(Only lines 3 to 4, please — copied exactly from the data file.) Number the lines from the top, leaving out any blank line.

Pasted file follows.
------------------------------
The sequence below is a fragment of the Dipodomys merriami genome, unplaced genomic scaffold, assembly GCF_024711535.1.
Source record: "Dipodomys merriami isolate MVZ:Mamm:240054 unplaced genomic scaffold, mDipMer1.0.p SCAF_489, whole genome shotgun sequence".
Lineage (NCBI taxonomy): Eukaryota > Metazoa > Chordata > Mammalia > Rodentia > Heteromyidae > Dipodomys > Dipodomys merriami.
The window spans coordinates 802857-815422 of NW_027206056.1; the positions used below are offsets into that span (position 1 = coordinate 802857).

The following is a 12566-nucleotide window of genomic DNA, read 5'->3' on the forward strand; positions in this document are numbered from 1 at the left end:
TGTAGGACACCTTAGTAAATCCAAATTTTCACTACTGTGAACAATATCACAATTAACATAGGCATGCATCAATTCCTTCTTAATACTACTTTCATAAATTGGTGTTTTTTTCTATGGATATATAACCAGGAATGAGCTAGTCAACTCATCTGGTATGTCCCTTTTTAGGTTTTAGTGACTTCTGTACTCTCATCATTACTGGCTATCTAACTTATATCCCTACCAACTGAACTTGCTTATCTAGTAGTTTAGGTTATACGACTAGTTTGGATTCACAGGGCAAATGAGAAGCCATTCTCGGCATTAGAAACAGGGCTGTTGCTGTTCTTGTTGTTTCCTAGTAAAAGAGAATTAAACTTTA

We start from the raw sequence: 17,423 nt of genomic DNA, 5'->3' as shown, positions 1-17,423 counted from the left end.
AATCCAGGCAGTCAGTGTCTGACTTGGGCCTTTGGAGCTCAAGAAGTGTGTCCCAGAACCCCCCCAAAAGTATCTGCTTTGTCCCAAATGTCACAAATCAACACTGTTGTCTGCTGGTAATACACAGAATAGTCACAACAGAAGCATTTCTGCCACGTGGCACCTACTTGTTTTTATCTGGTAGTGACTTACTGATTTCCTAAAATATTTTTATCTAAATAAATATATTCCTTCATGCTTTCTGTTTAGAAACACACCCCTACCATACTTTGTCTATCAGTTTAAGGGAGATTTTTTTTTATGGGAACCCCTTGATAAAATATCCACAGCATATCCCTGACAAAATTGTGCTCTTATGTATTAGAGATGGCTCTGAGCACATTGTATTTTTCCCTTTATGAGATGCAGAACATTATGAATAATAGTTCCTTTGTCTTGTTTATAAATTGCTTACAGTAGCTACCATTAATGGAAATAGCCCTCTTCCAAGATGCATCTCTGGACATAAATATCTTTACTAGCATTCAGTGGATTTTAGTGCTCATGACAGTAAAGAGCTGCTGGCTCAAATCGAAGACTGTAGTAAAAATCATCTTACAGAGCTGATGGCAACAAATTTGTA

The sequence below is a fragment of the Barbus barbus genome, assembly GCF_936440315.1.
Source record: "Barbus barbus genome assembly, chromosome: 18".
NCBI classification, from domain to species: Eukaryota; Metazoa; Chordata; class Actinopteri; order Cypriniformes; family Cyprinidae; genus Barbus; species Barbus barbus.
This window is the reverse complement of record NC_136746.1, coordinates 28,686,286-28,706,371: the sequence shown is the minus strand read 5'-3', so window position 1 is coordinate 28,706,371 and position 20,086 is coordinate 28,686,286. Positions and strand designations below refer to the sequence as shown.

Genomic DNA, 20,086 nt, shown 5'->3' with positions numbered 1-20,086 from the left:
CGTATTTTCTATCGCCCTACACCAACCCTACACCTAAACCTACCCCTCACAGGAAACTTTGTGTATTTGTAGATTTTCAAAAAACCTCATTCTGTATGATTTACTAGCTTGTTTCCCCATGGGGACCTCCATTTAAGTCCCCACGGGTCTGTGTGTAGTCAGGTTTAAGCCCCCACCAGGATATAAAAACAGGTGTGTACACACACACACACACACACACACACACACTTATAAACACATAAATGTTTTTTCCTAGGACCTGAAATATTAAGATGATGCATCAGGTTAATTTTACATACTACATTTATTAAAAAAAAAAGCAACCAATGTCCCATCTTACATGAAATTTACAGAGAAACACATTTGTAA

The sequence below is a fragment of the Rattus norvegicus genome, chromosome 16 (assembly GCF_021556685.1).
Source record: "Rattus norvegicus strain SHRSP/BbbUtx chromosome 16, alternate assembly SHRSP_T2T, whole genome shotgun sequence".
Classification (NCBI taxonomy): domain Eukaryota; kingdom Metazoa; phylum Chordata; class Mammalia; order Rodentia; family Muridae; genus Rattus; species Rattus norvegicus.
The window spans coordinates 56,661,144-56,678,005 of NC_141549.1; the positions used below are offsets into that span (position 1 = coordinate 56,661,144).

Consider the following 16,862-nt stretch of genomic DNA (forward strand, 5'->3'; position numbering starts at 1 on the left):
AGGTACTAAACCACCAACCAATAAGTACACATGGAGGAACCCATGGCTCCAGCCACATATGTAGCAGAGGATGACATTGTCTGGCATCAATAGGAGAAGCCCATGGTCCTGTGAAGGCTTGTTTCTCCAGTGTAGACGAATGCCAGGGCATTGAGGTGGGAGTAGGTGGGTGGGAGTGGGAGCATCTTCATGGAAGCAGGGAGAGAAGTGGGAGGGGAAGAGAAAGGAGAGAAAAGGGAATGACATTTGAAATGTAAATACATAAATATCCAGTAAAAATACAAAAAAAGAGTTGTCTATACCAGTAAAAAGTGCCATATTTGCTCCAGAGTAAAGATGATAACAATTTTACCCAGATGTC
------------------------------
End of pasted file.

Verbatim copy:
Lineage (NCBI taxonomy): Eukaryota > Metazoa > Chordata > Mammalia > Rodentia > Heteromyidae > Dipodomys > Dipodomys merriami.
The window spans coordinates 802857-815422 of NW_027206056.1; the positions used below are offsets into that span (position 1 = coordinate 802857).